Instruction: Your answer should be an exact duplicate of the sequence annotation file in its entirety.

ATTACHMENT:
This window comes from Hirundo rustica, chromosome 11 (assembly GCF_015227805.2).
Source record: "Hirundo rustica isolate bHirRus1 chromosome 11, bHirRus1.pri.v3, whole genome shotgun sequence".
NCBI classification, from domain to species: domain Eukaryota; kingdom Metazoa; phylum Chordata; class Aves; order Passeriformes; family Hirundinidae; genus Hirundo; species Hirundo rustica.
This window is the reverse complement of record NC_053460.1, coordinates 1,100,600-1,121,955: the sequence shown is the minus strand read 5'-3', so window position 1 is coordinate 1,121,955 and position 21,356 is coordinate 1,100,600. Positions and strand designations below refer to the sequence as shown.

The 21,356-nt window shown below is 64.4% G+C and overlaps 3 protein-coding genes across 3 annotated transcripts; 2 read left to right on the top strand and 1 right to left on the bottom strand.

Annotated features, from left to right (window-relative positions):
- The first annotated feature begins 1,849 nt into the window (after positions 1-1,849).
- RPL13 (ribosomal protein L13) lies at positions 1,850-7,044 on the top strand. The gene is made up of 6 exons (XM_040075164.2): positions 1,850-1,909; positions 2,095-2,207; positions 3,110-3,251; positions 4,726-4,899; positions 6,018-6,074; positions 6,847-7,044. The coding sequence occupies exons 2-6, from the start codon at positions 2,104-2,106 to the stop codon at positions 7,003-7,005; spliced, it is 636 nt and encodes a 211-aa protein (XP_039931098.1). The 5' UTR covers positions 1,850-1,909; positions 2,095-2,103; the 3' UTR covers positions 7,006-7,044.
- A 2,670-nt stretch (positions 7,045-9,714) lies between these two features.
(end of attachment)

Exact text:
This window comes from Hirundo rustica, chromosome 11 (assembly GCF_015227805.2).
Source record: "Hirundo rustica isolate bHirRus1 chromosome 11, bHirRus1.pri.v3, whole genome shotgun sequence".
NCBI classification, from domain to species: domain Eukaryota; kingdom Metazoa; phylum Chordata; class Aves; order Passeriformes; family Hirundinidae; genus Hirundo; species Hirundo rustica.
This window is the reverse complement of record NC_053460.1, coordinates 1,100,600-1,121,955: the sequence shown is the minus strand read 5'-3', so window position 1 is coordinate 1,121,955 and position 21,356 is coordinate 1,100,600. Positions and strand designations below refer to the sequence as shown.

The 21,356-nt window shown below is 64.4% G+C and overlaps 3 protein-coding genes across 3 annotated transcripts; 2 read left to right on the top strand and 1 right to left on the bottom strand.

Annotated features, from left to right (window-relative positions):
- The first annotated feature begins 1,849 nt into the window (after positions 1-1,849).
- RPL13 (ribosomal protein L13) lies at positions 1,850-7,044 on the top strand. The gene is made up of 6 exons (XM_040075164.2): positions 1,850-1,909; positions 2,095-2,207; positions 3,110-3,251; positions 4,726-4,899; positions 6,018-6,074; positions 6,847-7,044. The coding sequence occupies exons 2-6, from the start codon at positions 2,104-2,106 to the stop codon at positions 7,003-7,005; spliced, it is 636 nt and encodes a 211-aa protein (XP_039931098.1). The 5' UTR covers positions 1,850-1,909; positions 2,095-2,103; the 3' UTR covers positions 7,006-7,044.
- A 2,670-nt stretch (positions 7,045-9,714) lies between these two features.